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Original Investigation
April 13, 1998

Trillion Virion Delay: Time From Testing Positive for HIV to Presentation for Primary Care

Author Affiliations

From the Section of General Internal Medicine, Departments of Medicine (Drs Samet and Freedberg, and Mss Lewis and Savetsky), Social and Behavioral Sciences (Drs Samet and Hingson and Ms Levenson), and Epidemiology and Biostatistics (Drs Freedberg and Sullivan), Boston University School of Medicine and Public Health, Boston, Mass; and the Department of Medicine, Brown University School of Medicine, Providence, RI (Dr Stein).

Arch Intern Med. 1998;158(7):734-740. doi:10.1001/archinte.158.7.734

Background  Human immunodeficiency virus (HIV)–infected individuals' initial presentation to medical care frequently occurs at a point of advanced immunosuppression.

Objectives  To investigate the time between HIV testing and presentation to primary care. Also to examine factors associated with delayed presentation.

Methods  One hundred eighty-nine consecutive outpatients without prior primary care for HIV infection were assessed at 2 urban hospitals: Boston City Hospital, Boston, Mass, and Rhode Island Hospital, Providence. Sociodemographics, alcohol and drug use, social support, sexual beliefs and practices, and HIV testing issues were examined in bivariate and multivariate analyses for association with delay in presentation to primary care after positive test results for HIV.

Results  Of 189 patients, 74 (39%) delayed seeking primary care for more than 1 year, 61 (32%) delayed for more than 2 years, and 35 (18%) for more than 5 years after an initial positive HIV serologic evaluation. The median CD4+ cell count of subjects was 0.28×109/L (range, 0.001-1.71×109/L). In multiple linear regression analysis the following characteristics were found to be associated with delayed presentation to primary care after HIV testing: history of injection drug use (P<.001); not having a living mother (P=.01); not having a spouse or partner (P=.08); not being aware of HIV risk before testing (P<.001); and being notified of HIV status by mail or telephone (P=.002). An interaction effect between sex and screening for alcohol abuse was significant (P=.03) and suggested longer delays for men with positive screening test results (CAGE [an alcoholism screening questionnaire containing 4 structured questions], 2+) compared with men without positive screening test results or women.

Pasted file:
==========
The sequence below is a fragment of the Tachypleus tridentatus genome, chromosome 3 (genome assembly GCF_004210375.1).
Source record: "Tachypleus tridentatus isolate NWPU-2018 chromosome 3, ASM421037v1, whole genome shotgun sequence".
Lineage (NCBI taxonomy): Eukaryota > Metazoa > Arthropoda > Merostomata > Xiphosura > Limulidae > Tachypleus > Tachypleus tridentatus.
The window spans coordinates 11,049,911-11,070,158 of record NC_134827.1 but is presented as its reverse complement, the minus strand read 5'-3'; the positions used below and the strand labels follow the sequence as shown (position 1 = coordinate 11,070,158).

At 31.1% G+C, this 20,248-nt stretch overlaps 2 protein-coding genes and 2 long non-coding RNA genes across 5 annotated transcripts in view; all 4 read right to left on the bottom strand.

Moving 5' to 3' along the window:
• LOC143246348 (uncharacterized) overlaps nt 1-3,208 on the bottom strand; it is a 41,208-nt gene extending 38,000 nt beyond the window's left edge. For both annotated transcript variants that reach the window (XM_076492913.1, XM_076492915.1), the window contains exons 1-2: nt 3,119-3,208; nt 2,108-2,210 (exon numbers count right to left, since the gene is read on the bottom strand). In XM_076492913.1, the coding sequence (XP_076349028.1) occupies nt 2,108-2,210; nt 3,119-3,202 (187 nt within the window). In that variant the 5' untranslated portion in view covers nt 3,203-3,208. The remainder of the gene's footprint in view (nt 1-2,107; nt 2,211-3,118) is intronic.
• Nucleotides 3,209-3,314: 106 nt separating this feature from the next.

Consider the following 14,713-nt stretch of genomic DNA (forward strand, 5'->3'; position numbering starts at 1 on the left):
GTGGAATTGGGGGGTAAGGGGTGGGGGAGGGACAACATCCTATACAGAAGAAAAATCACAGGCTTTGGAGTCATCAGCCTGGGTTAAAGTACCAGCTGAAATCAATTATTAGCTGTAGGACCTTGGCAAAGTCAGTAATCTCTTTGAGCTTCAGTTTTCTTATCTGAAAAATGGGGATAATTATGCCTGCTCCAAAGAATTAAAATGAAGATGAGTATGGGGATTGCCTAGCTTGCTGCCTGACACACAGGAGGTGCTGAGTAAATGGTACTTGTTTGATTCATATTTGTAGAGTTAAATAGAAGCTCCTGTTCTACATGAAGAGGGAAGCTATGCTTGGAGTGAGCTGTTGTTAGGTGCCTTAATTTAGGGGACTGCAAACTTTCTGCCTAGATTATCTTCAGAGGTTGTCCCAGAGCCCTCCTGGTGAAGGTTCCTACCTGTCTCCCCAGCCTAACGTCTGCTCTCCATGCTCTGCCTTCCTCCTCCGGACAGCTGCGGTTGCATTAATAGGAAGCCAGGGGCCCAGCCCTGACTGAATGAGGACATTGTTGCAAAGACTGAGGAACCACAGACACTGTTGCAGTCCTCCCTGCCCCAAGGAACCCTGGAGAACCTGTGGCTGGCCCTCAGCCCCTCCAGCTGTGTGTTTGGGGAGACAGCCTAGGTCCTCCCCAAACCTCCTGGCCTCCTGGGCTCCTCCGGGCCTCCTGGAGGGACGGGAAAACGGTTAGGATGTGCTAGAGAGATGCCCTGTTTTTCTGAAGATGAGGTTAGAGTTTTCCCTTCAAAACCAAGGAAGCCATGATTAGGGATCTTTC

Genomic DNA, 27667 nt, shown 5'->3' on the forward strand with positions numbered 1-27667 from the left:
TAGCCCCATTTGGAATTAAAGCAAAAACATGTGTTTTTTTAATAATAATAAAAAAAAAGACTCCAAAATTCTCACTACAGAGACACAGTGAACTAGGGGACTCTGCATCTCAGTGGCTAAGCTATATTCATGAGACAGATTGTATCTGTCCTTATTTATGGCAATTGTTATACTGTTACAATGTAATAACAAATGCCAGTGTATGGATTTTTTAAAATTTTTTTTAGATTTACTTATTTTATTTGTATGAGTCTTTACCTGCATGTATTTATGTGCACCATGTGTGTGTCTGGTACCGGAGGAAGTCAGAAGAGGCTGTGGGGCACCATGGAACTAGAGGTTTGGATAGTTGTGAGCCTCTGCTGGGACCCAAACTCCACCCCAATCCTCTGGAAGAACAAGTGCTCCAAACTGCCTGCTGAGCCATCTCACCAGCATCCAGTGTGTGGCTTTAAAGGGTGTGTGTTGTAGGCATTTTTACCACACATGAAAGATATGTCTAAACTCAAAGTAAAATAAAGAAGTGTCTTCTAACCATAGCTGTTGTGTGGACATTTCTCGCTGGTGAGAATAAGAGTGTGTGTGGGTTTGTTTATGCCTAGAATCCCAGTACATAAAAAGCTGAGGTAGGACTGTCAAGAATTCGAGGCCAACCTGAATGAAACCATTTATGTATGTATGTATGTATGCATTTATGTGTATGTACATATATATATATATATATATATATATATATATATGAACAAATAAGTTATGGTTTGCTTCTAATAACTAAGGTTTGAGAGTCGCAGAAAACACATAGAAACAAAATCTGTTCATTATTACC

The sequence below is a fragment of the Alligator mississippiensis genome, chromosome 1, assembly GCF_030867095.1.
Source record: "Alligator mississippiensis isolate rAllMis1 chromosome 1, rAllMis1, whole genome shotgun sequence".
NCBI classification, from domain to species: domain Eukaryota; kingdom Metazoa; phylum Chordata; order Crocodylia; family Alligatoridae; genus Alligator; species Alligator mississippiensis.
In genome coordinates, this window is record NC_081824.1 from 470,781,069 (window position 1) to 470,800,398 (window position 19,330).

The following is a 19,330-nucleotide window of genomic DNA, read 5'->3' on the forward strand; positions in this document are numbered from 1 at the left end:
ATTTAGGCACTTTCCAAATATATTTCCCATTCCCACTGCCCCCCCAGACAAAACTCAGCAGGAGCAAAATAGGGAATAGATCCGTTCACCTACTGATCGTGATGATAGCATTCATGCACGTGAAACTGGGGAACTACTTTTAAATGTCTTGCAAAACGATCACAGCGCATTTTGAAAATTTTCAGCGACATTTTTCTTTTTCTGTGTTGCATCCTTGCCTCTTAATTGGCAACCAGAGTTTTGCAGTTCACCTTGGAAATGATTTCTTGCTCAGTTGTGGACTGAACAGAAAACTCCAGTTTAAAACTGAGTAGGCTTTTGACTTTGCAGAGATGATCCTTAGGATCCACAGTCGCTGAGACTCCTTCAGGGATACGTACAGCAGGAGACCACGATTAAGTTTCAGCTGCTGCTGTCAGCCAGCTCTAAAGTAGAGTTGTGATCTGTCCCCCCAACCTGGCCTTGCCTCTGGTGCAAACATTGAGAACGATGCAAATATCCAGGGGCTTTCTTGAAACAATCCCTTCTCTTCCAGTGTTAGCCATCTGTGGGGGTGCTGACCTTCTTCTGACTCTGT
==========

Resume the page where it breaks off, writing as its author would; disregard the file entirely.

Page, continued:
Conclusions  Patients with positive HIV test results often delay for more than a year before establishing primary medical care. Information readily available at the time of HIV testing concerning substance abuse, social support, and awareness of personal HIV risk status is useful in identifying patients who are at high risk of not linking with primary care. Patients who were notified of their HIV status by mail or telephone delayed considerably longer than those notified in person. Efforts to ensure primary care linkage at the time of notification of positive HIV serostatus are necessary to maximize benefits for both individual and public health and should be an explicit task of posttest counseling.